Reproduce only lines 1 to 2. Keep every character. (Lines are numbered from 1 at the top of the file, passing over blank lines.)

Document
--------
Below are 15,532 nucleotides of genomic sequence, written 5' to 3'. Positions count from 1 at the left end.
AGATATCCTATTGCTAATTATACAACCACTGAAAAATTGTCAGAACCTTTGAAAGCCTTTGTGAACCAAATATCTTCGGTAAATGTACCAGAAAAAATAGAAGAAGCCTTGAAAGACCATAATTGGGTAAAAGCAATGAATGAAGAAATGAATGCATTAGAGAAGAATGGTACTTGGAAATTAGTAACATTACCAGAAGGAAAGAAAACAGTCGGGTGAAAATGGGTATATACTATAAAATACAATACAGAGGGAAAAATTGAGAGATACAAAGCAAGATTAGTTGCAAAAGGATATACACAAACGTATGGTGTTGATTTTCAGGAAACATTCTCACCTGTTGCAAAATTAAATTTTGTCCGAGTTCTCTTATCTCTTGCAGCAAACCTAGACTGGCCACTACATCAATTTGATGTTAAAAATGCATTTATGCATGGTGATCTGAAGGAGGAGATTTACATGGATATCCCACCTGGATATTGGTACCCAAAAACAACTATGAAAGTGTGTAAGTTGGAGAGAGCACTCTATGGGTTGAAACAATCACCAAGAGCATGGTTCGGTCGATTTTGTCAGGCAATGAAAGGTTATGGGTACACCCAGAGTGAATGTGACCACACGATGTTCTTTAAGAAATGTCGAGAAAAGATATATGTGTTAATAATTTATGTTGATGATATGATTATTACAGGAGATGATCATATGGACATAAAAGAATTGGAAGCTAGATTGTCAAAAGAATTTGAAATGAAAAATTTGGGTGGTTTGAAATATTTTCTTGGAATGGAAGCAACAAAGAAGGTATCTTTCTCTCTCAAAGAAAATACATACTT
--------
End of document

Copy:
Below are 15,532 nucleotides of genomic sequence, written 5' to 3'. Positions count from 1 at the left end.
AGATATCCTATTGCTAATTATACAACCACTGAAAAATTGTCAGAACCTTTGAAAGCCTTTGTGAACCAAATATCTTCGGTAAATGTACCAGAAAAAATAGAAGAAGCCTTGAAAGACCATAATTGGGTAAAAGCAATGAATGAAGAAATGAATGCATTAGAGAAGAATGGTACTTGGAAATTAGTAACATTACCAGAAGGAAAGAAAACAGTCGGGTGAAAATGGGTATATACTATAAAATACAATACAGAGGGAAAAATTGAGAGATACAAAGCAAGATTAGTTGCAAAAGGATATACACAAACGTATGGTGTTGATTTTCAGGAAACATTCTCACCTGTTGCAAAATTAAATTTTGTCCGAGTTCTCTTATCTCTTGCAGCAAACCTAGACTGGCCACTACATCAATTTGATGTTAAAAATGCATTTATGCATGGTGATCTGAAGGAGGAGATTTACATGGATATCCCACCTGGATATTGGTACCCAAAAACAACTATGAAAGTGTGTAAGTTGGAGAGAGCACTCTATGGGTTGAAACAATCACCAAGAGCATGGTTCGGTCGATTTTGTCAGGCAATGAAAGGTTATGGGTACACCCAGAGTGAATGTGACCACACGATGTTCTTTAAGAAATGTCGAGAAAAGATATATGTGTTAATAATTTATGTTGATGATATGATTATTACAGGAGATGATCATATGGACATAAAAGAATTGGAAGCTAGATTGTCAAAAGAATTTGAAATGAAAAATTTGGGTGGTTTGAAATATTTTCTTGGAATGGAAGCAACAAAGAAGGTATCTTTCTCTCTCAAAGAAAATACATACTT